Some of my takeways from the fallout from Google thinkering with its search algorithm.
- There is a lot of money in the business model of creating content that rises to the top of Google results. These businesses are sometimes called content mills.
- For whatever reason, users favor the first search result. According to the source cited in the linked-to article, the first search result gets 20-30% of clicks, while the second and third get 5-10%, and results below that get 1% or less. I would love to know the explanation for this, because I am pretty sure that it’s not because search engines are regularly returning the best result first. When I use a search engine, I use the previews to evaluate what might be the best content for what I am looking for (and it is not uncommon for that site to be after the first page of results) and only then to click through.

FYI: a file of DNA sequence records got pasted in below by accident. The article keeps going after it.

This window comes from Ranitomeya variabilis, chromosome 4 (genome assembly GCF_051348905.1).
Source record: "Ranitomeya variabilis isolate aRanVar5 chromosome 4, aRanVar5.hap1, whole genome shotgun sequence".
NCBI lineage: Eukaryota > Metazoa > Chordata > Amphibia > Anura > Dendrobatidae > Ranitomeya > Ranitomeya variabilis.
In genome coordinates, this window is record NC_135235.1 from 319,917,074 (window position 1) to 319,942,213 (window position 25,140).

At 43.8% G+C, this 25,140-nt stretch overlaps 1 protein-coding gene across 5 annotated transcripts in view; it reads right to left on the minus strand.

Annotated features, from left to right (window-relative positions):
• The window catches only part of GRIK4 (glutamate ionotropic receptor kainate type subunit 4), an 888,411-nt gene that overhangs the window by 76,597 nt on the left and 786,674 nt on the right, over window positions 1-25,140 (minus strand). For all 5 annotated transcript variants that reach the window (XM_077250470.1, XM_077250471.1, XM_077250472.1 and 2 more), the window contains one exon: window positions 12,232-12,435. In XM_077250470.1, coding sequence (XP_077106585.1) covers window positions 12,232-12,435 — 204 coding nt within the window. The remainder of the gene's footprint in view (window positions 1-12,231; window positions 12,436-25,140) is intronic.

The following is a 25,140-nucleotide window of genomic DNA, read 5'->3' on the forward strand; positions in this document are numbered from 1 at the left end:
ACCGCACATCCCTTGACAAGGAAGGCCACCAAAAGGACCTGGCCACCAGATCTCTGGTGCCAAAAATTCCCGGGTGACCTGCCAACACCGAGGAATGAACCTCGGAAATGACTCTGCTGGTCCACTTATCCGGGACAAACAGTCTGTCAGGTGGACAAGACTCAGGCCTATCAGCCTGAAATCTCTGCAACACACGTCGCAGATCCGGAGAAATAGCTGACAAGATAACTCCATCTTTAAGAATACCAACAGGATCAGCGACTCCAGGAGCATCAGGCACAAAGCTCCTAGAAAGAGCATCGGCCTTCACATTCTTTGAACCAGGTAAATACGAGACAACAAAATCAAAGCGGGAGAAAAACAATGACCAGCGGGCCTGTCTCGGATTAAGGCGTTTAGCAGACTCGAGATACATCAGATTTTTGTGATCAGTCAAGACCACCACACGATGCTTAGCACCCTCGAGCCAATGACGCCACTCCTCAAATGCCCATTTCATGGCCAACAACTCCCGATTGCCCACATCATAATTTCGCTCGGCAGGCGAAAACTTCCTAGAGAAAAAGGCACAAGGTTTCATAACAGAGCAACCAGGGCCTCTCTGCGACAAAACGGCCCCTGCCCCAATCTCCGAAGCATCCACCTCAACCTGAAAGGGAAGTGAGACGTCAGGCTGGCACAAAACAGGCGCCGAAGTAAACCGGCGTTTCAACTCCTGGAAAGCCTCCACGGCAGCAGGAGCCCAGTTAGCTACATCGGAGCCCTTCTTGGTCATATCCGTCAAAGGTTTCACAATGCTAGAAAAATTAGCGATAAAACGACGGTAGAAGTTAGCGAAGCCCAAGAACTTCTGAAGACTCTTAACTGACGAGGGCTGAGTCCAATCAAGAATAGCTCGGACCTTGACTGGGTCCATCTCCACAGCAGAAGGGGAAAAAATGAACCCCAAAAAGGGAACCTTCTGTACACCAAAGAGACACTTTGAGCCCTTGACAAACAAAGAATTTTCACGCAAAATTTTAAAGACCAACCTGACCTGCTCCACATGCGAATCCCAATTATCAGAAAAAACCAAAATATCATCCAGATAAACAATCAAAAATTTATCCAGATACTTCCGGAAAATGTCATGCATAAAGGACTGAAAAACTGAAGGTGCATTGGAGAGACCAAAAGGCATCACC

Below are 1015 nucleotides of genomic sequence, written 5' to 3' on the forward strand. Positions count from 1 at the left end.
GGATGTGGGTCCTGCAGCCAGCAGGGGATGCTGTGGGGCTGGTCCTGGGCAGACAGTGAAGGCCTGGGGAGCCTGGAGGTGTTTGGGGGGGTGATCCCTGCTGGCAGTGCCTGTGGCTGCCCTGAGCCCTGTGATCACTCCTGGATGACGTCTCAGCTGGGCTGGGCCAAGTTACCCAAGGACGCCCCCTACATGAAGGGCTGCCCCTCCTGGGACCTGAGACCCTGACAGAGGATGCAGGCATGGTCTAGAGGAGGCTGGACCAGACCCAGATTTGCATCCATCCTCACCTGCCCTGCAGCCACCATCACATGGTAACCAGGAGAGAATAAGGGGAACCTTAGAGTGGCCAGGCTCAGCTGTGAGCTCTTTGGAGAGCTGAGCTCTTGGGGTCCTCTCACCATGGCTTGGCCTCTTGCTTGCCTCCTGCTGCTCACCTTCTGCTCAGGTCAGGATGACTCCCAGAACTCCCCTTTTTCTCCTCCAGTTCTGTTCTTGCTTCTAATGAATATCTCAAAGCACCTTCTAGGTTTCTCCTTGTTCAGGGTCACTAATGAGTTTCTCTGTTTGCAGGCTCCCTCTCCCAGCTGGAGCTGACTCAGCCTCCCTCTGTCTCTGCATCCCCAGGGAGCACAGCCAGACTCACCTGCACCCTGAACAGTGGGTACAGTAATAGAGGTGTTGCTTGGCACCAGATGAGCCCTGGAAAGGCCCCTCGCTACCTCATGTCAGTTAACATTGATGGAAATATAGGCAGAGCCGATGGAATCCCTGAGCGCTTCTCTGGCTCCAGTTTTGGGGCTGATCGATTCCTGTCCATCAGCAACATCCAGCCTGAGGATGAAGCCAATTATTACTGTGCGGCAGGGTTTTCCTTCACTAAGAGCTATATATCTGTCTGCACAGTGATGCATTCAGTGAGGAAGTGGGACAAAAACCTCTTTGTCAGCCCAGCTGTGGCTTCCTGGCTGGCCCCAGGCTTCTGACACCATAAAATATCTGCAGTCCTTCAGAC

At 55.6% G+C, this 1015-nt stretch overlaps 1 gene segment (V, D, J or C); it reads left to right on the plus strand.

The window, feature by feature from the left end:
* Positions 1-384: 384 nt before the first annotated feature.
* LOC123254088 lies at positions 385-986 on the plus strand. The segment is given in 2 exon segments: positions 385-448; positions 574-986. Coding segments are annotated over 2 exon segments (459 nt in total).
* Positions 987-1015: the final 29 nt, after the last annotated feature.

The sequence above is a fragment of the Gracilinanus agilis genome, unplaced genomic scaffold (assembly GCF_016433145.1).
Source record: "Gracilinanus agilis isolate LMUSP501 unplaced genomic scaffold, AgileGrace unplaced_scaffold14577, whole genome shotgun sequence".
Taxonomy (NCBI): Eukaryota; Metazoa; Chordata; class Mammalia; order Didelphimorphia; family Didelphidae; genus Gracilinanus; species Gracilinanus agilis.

- Google’s changes to its algorithm are leading to redistribution of revenues among and in some cases away from content mills. The fact that some content mills are actually benefiting from these changes shows that Google has a ways to go. Presumably, this will be like fighting spam and hackers, and the content mills will innovate along with Google to stay with or ahead of its algorithm.
- While it’s not impossible that a content mill could produce useful content in some situations, the prevalence of content mills are something for a user seeking information to consider. How much faith do you have in a source whose mission it is to write content that show up at the top of a search engine ranking (rather than having actual expertise in the subject that you are interested in)?
- This episode underscores why people are and should be experimenting with new ways to collate and/or present information to supplement what Google and other search engines are doing.